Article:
Driving north on US 395 I watched as a massive thunderstorm formed to the east over Barstow.
After buying fuel in Pearsonville we drove up Nine Mile Canyon through Kennedy Meadows and on to Jackass Meadow.
We set up camp around 10PM.
Bosco was nosing around a bush near our camp. My light revealed what caught his attention.
Dawn at our Jackass Meadow camp.
We walked down to Jackass Meadow and then over to its eastern side.
We found this "widowmaker" just waiting to fall.
On our return to the western side of the meadow we discovered an abandoned lean-to.
Decided to try and link up a spur off of the Jackass Meadow road with another that I had been on ten years ago near Smith Mountain. The forest service map did not show them connecting but they were less than a mile apart. The road continued and eventually linked with the other road.
The cabin on Smith Meadow from the connecting road on the western slopes of Smith Mountain. I remember, from a hike ten years ago, that Smith Mountain had a short summit block that required just a bit of climbing.
Soon the road curved west and we reached the turn for Monache Meadows.
We parked at the Snake Creek bridge and started hiking toward Bull Meadow.
Interesting rock formation near the trail.
Soon the trail gained a little elevation as it snaked through the forest.
Bosco on the northern end of Bull Meadow.
We walked out into the widest section of Bull Meadow, sat down and ate lunch.
After walking most of the meadow we turned north and intersected the Little Dry Meadow trail.
The sky above us darkened and rain began to fall as we started our hike back to the truck.
After about an hour we were on the road again.
Bosco's nose was telling him that he had been here before.
We crossed the Kern in the late afternoon.
And drove east then south toward Deer Island.
We set up camp near the wilderness boundary. The road still heads south but now a person has to walk.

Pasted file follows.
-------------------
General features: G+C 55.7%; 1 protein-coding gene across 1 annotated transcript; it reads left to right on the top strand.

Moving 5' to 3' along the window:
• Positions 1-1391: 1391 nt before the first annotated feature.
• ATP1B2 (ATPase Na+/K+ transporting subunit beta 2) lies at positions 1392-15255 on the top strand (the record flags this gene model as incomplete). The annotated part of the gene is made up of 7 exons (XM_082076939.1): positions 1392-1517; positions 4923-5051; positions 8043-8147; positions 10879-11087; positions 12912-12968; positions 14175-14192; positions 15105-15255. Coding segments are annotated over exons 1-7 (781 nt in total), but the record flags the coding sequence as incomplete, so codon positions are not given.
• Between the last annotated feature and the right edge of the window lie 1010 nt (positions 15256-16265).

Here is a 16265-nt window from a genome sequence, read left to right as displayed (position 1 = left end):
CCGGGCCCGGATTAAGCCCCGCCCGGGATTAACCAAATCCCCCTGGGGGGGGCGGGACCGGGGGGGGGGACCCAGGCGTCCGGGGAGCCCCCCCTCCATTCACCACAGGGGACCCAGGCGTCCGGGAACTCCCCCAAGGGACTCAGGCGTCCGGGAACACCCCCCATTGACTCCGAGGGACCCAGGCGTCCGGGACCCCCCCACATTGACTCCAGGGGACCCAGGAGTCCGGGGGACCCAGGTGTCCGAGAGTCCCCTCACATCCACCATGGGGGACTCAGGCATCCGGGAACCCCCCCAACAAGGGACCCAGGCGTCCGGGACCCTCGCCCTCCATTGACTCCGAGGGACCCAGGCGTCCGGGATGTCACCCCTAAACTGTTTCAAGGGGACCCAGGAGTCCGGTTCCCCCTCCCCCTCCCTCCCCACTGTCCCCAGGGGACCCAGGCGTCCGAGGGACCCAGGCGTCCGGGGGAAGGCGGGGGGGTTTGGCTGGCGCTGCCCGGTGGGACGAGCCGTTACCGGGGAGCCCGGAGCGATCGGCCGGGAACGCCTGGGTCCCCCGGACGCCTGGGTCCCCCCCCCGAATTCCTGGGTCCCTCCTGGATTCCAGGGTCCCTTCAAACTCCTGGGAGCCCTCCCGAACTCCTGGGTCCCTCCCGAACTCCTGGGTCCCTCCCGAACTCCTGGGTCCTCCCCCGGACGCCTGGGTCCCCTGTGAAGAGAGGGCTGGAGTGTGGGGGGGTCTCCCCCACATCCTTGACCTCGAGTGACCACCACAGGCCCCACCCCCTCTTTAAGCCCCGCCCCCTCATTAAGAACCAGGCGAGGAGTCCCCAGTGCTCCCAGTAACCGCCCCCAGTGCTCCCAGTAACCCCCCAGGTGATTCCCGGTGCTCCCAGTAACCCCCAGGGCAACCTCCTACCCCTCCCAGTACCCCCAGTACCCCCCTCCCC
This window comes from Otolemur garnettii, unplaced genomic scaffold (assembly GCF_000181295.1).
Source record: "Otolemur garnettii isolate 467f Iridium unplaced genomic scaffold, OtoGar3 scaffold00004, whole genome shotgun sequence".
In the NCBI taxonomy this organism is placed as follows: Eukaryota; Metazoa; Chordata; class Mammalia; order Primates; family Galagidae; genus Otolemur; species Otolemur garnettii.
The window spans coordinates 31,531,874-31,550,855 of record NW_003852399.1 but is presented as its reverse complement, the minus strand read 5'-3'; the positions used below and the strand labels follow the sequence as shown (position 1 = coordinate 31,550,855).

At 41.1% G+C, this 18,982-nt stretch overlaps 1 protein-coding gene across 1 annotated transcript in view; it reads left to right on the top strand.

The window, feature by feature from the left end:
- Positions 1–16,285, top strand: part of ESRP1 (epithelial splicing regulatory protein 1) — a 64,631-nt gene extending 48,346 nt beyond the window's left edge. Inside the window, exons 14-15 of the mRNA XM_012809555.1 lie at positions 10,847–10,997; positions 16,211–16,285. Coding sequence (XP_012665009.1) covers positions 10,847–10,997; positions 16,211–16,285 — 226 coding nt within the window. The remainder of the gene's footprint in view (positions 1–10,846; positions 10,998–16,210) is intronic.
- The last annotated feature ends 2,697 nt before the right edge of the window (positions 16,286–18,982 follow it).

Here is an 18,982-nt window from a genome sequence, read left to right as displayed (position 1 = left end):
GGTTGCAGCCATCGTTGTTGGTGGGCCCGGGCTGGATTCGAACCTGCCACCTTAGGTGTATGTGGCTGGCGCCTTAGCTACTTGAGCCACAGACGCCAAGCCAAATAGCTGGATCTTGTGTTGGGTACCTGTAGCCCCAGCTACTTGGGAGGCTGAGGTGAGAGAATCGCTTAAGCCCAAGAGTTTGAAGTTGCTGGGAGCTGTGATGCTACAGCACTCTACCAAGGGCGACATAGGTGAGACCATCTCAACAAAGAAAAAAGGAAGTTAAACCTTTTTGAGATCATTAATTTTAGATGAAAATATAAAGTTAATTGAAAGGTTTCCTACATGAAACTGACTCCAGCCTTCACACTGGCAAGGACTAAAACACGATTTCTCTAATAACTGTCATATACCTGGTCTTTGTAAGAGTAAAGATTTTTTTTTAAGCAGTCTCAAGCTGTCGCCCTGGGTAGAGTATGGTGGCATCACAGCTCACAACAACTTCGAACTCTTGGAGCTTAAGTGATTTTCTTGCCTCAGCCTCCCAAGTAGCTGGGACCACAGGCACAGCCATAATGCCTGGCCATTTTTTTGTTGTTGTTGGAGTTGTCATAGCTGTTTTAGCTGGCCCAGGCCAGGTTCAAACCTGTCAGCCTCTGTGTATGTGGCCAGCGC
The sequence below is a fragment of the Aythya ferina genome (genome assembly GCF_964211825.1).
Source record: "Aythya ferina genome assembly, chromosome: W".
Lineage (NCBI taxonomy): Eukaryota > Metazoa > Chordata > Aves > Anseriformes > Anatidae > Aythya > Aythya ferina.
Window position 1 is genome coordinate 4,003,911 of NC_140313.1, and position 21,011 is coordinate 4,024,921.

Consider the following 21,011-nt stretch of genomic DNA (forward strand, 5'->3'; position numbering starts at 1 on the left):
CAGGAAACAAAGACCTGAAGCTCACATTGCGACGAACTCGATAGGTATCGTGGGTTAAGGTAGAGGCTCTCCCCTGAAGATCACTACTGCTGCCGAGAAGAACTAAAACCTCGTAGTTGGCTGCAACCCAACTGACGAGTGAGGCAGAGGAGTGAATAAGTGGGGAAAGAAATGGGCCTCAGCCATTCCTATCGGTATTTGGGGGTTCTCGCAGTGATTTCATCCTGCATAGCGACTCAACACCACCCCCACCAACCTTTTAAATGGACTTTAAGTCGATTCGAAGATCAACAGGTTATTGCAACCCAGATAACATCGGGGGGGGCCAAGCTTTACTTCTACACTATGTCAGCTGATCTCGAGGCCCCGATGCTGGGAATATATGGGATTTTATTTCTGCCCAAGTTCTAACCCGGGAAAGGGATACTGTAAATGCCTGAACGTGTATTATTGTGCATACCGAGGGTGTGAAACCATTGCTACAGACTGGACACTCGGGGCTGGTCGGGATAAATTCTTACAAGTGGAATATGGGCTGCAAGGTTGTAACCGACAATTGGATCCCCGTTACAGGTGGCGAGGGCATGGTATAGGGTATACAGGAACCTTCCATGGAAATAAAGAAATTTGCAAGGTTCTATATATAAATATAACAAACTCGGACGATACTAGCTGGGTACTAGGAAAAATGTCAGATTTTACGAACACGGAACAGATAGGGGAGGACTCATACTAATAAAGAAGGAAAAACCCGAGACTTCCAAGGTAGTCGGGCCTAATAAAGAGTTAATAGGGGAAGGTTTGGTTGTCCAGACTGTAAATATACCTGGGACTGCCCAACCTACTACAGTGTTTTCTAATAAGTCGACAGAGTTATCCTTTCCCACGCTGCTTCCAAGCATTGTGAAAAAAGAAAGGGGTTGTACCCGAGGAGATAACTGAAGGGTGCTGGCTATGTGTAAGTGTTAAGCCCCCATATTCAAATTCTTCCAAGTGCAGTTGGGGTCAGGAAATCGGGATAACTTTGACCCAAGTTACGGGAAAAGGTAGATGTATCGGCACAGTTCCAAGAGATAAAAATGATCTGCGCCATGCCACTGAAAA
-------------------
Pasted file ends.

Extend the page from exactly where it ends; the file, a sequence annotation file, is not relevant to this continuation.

Bosco and I left our camp behind and hiked toward the summit of Deer Island.
Looking north at the route we followed.
As we neared the top the clouds began to break.
Old trees guarding the summit.
It was just after sunset when we returned to camp.
Dawn and after breakfast Bosco and I began our hike south to the next destination. The Kern PCT Bridge at mile 64.
After about two miles of walking Bosco and I reached the bridge.
The bridge was constructed in 1986 which is why I did not see it back in the early 80's.
We hiked farther south on the Kern following either the old jeep road or the river.
The track of the old road wound south to mile 63 then crossed to the other side of the river where we lost it. We continued on for about another quarter mile before stopping for lunch.
After lunch we began our hike back to camp.
When we reached the bridge Bosco stopped for a cool soak in the river.
Out in the middle of the meadow there was a small herd of cattle on the trail. As we got closer Bosco drove most of them away. Several were a bit stubborn until Bosco's Cattle Dog instincts kicked in and then their stubbornness quickly wilted.
Deer Point in the distance told us that we were close to the truck. We packed up camp and prepared to move to our usual campsite.
Crossing the Kern I stopped to take a photo of the actual river flow. Forgot to place something for scale, so let me tell the reader, that in this photograph the Kern River is three feet wide and three inches in depth.
Our usual Monache camp.
The moon was setting as the sun rose for a new morning.
Time to eat breakfast, pack up camp and move on.
Spotted these deer about a mile from camp.
The road back to pavement.
We drove over to Blackrock Mountain and started to work our way to a hidden campsite west of Osa Meadow. Had to drag a large piece of fallen tree off the road.
Road clear and open to traffic.
We ran into a wilderness boundary about a mile from our destination.
About a mile north is a very neat campsite nestled among the granite boulders overlooking the North Fork of the Kern and Kern Flat.
But now you have to pack your gear in to the campsite.
We drove back to Blackrock Mountain with the intention of driving an old logging road closer to the summit.
We were stymied by another fallen tree. While clearing this one out of the way I thought it might be a good idea to check ahead for more obstacles.
Another tree across the road about 400 yards ahead.
So we hiked on toward the top of Blackrock Mountain.
The rocky false summit at point 9582 was more impressive than this pile of rocks that marked the actual summit.
On our way back to the truck we found signs of logging many years ago.
Eventually we were back on the old logging road.
Where we found this old ceramic bowl with a cracked bottom.